|You tak suka, you know your way to Changi Airport, nobody’s stopping you…|
Furthermore, not everyone is automatically better off if they leave. Leaving Singapore first and foremost means having somewhere to go to, where you would be better off. The obvious countries that come to mind are first world English speaking countries in the West like America, Canada, UK, Australia and New Zealand, but increasingly Singaporeans are choosing other Asian countries like Thailand, Japan and Hong Kong as well. To survive well in another country, firstly you need a skill or a trade that will enable you to get good job – we’re not just talking about any old job to pay the bills, but one that is good enough for you to score you a work permit in these countries. Secondly, you need to have the social and linguistic skills to be able to integrate and assimilate successfully, so you will be able to build up a good network of social and professional contacts in your new country.
Take my father for example: his inability to speak English would mean that he would be unable to move to a country like the UK or US. Taking him out of his comfort zone in Singapore and putting him in an English speaking country would be a nightmare for him. For people like my dad, the world is a very scary place out there because of not just the language barrier – but not being able to speak English well means that he knows very little about any culture beyond his own since he cannot read any English magazines, watch any American TV programmes or movies and thus has very little opportunity to engage any kind of Western culture, so whilst most cultural references in your typical Hollywood movie may seem pretty obvious to most of you, they are practically alien to him. The world outside just doesn’t make sense to him, so for someone like him, leaving Singapore is not even an option as he just cannot survive anywhere else.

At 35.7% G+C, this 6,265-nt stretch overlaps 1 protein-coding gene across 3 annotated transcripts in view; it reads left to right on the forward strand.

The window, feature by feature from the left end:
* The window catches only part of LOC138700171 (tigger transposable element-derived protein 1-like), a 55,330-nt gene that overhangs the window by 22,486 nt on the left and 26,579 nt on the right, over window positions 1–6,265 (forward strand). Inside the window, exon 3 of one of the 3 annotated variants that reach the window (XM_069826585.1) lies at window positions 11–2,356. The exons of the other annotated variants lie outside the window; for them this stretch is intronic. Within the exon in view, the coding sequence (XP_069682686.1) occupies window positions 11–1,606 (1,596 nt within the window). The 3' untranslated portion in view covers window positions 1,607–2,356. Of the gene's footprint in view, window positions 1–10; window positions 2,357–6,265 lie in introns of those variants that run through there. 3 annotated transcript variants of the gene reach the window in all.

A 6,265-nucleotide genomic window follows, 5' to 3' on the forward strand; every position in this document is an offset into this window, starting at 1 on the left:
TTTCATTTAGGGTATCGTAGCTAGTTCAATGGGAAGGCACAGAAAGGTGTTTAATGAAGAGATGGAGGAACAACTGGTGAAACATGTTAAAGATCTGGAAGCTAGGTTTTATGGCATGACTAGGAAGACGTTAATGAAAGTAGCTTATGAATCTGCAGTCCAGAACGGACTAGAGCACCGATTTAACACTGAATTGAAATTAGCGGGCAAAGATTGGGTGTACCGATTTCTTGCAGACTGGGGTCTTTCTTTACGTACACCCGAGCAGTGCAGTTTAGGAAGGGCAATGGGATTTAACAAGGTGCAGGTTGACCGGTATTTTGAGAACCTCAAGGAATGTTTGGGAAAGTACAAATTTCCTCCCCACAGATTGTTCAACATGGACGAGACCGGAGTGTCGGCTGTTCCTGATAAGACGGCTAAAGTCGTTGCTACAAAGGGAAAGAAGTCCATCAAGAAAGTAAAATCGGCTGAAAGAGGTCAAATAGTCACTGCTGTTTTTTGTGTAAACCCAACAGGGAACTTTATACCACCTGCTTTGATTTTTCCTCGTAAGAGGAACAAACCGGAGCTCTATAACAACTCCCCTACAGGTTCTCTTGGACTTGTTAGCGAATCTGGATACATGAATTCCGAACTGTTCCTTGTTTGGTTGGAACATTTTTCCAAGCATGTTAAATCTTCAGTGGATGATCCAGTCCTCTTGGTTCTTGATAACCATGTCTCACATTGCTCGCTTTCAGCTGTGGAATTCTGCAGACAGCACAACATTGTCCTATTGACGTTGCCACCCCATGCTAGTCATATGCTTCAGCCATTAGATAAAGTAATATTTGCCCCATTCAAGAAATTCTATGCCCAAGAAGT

|American culture is one big puzzling mystery to my dad.|
Perhaps using my dad is a somewhat extreme example – but there are plenty of Singaporeans who are in his position: quite simply, they do not possess the social, linguistic and professional skills to survive anywhere else apart from Singapore, so the best they can do is make the best of a bad situation in Singapore. There is wealth in Singapore, there are plenty of millionaires in Singapore and we are talking about the third richest country in the world here: surely with that much money around, one can find a way to solve the manpower situation with NS. You need more soldiers? Simple: increase the salary of SAF regulars and attract more young people to pursue a military career. That would make more sense than the current proposal which unfairly punishes the 30.7% who have to shoulder the responsibility of NS for 100% of the people living in Singapore.
So there you go, that’s it from me on this issue. Are you part of the unfortunate 30.7% in Singapore? How do you feel about your NS liabilities?
This commentary was first published on Limpeh is Foreign Talent.